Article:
It feels like bait and switch.
I also showed him the RepRap, and he was immediately turned off of the idea... he just wants something easy, polished, and more consumer grade, not "hacker" grade.
I am a huge fan of Open Source, and have no problems with using Open Source in a commercial manner (I actually have a commercial software product that uses some Open Source components), as long as the licenses are being adhered to.
Bri Pettis strikes me as being a solid guy, and I believe his intentions are honorable, and he will do as he says, and ensure that everything will follow all the license requirements.
It's understandable that he has to be a bit protective of some aspects of his products, as I think the big players (Epson, HP, etc) could become a real threat as soon as they twig to the fact that there's a reasonable market there.
I can't blame him for trying not give the proprietary aspects of what he's doing to his competitors, especially when they're 800 lbs gorillas.
I think that balancing the need for protecting your investment and meeting the requirements of various Open Source licenses is a bit tougher than some realize. It's not just a case of "release everything to the masses", it can be quite complicated.
For now, I'm willing to give him (and MakerBot) the benefit of the doubt, and trust that they'll Do No Evil.
The primary asset Makerbot has is the community. Its fine to polish the product to make it more useful to those less skilled, but lock the community out of the product by closing up the software and its over. That is exactly the advantage someone like HP needs. Theirs is going to be just as good or better eventually with or without Makerbot's suuuper secrets. In the end, the only differentiator will be community.
To start with, it might be a few of the hard-core early adopter, hacker types that will help develop the product, but it will eventually move away from that and become more a straight consumer community. (That's my guess, any way).
For instance, my dad will probably buy one and use it a fair bit for various projects, but he's not at all someone who'd give anything back to the "community", other than his cash.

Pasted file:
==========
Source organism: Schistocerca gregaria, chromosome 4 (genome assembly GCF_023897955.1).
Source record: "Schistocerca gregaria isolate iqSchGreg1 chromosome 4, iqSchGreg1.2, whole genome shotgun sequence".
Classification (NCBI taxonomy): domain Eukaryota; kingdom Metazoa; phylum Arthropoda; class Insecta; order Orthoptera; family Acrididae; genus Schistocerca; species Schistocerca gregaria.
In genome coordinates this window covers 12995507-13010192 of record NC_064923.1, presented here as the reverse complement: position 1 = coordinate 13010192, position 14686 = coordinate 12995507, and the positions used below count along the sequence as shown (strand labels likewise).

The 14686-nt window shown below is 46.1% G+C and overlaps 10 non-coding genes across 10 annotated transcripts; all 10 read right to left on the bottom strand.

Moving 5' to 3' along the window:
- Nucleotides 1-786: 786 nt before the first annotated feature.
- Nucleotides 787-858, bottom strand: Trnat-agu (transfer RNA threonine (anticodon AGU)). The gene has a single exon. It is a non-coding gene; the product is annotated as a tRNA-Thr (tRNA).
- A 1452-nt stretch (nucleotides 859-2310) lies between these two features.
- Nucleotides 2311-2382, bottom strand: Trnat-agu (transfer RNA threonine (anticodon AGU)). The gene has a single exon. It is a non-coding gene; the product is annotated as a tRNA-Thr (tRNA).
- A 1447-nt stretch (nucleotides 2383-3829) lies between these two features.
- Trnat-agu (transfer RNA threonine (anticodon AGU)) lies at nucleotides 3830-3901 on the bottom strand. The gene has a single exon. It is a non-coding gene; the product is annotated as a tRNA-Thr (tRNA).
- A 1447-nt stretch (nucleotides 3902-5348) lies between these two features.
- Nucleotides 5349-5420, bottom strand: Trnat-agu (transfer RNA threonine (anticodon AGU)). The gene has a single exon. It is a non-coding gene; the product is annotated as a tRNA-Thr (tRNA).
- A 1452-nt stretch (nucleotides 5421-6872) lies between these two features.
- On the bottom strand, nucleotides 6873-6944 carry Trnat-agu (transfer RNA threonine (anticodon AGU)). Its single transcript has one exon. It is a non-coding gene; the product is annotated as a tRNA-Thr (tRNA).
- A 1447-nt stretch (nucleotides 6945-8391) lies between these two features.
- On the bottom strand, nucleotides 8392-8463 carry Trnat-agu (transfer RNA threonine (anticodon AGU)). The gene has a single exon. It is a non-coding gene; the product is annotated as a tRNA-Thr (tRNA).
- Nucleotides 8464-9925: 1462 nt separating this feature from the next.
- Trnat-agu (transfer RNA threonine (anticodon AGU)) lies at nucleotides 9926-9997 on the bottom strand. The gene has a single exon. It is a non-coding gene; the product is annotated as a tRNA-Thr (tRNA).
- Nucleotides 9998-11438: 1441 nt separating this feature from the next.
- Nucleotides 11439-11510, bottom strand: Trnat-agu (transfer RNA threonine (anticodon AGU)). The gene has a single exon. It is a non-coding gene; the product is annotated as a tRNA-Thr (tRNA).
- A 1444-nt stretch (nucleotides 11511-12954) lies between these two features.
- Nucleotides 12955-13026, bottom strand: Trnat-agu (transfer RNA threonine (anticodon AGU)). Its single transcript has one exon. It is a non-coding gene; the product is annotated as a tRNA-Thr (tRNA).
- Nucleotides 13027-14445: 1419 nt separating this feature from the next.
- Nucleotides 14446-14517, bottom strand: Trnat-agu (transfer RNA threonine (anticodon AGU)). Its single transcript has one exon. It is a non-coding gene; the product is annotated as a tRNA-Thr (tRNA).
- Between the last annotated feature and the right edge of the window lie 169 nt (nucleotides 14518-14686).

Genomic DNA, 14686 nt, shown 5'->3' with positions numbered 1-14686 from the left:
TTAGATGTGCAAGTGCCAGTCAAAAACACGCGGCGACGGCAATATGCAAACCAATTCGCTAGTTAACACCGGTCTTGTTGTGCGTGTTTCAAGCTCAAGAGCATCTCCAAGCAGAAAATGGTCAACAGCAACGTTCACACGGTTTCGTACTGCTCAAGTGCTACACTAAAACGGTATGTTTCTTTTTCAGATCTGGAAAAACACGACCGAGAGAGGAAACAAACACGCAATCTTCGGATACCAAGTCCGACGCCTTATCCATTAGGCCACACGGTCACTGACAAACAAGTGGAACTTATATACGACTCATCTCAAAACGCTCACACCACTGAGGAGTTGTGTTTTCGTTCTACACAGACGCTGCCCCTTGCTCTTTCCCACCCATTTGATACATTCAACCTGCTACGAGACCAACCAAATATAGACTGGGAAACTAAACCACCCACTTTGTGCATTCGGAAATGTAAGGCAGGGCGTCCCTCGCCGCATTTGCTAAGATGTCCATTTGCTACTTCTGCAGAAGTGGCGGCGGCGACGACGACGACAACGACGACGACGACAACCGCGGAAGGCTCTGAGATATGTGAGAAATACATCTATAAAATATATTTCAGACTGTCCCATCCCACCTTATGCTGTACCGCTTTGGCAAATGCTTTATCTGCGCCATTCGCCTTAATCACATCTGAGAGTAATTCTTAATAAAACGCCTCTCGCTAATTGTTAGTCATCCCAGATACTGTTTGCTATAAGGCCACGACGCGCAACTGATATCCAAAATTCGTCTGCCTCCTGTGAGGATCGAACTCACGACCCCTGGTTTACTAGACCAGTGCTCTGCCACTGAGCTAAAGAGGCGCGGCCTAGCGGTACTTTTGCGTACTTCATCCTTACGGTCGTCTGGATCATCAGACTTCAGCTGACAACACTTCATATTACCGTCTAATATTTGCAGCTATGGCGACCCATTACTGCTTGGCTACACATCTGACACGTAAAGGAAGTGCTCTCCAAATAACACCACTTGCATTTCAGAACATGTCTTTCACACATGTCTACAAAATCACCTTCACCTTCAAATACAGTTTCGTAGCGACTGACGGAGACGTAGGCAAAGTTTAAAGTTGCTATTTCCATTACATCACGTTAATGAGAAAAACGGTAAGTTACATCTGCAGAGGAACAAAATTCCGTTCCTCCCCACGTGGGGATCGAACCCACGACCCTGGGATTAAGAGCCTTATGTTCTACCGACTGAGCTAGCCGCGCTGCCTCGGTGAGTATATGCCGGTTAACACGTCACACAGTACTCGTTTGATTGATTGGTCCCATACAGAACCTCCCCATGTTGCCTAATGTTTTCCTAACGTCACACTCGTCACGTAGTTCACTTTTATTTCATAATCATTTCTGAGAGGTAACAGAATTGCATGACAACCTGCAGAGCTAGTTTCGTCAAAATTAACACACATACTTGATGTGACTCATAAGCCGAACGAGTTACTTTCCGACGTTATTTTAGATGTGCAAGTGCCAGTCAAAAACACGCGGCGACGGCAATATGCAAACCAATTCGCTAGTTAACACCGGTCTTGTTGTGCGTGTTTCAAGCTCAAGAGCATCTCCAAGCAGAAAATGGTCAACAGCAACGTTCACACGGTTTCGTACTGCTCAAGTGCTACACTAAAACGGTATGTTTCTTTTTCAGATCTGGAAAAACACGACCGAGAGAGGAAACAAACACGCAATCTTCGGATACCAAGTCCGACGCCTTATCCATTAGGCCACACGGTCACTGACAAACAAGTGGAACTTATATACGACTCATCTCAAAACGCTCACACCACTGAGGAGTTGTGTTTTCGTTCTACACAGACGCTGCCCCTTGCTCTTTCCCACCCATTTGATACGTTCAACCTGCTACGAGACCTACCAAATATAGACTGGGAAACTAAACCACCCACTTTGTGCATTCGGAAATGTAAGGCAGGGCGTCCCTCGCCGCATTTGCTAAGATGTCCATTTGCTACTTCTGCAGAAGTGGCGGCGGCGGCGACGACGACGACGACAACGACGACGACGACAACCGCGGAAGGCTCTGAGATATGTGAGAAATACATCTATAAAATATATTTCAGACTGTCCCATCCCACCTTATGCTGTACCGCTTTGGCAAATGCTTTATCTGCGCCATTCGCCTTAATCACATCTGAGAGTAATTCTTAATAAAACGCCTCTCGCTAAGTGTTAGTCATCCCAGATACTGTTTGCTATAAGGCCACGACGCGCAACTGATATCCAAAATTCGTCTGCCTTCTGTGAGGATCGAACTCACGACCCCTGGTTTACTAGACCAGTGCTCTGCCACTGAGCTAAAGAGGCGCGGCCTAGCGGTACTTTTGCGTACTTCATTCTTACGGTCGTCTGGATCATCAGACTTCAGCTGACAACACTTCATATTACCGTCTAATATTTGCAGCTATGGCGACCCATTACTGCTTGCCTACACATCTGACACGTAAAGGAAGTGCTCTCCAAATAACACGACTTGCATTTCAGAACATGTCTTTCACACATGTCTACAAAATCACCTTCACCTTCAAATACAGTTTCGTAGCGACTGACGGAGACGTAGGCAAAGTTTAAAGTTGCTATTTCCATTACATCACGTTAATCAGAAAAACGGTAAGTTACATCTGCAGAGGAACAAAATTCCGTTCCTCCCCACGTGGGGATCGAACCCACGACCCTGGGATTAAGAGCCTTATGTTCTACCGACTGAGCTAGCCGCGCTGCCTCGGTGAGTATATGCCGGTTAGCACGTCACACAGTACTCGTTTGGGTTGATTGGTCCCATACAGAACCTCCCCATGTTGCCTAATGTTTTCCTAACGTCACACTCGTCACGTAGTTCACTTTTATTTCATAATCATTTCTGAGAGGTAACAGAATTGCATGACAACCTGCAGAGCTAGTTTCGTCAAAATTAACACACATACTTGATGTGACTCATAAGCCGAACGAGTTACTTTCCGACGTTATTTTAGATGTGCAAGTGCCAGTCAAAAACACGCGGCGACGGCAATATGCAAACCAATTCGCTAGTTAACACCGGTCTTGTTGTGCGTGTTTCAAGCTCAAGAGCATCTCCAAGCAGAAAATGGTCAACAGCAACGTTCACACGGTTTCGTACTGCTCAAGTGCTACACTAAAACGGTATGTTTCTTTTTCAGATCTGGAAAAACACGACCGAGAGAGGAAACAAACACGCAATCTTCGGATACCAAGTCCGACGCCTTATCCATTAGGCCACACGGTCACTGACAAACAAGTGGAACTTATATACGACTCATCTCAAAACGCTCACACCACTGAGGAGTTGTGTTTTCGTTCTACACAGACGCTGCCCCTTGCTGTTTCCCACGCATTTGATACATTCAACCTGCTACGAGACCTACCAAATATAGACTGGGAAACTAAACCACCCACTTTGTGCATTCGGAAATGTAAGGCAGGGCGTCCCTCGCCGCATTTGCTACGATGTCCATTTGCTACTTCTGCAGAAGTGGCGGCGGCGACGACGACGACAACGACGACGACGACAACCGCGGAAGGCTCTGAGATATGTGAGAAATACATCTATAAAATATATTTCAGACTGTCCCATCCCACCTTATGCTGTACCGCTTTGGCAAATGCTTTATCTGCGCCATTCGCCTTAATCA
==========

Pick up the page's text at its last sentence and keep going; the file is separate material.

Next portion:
And while it is the initial "hacker" community that will give it some momentum and critical mass, it's the "cash paying user" community that will really drive development forward.
MakerBot was a fork of RepRap. RepRap is still open source.
tom igoe has some sensible words on this:
this is an interesting discussion in advance of this (unfortunately sold out) conference next week about open source hardware:
(hopefully they will ustream it)
many of the videos from the last summit are up, btw:
It is based on git, and lets you version your models. It also shows a visual diff in the history of your models.
Edit: I fixed it. Somehow the intermediate certificate wasn't installed. Thanks for the notification!
"We are in Brooklyn with client MakerBot. Disclosure: CEO of MakerBot is my son, Bre Pettis. Join us for a streaming press conference at 3:00 pm EDT at www.makerbot.com" - from facebook status of BrandSolutions
Bre admitted that they are one of angel investors and "his folks" on this blog post last year.
I can't point to makerbot industry and say "business don't have to be closed source in order to make money". I want to be able to say "they make a shitload of money, while defying the Chinese!"
The same thing is true with pricing a product: it's very difficult to raise prices, while it's very easy to lower them.
Besides, I don't think companies have a "right to make money", anyways. That
would lead to government enforced business models and the utter insanity to which
this leads can currently be observed in the copyright industries and their
ongoing fight against free speech.
In fact, open source is the money-making arm of free software.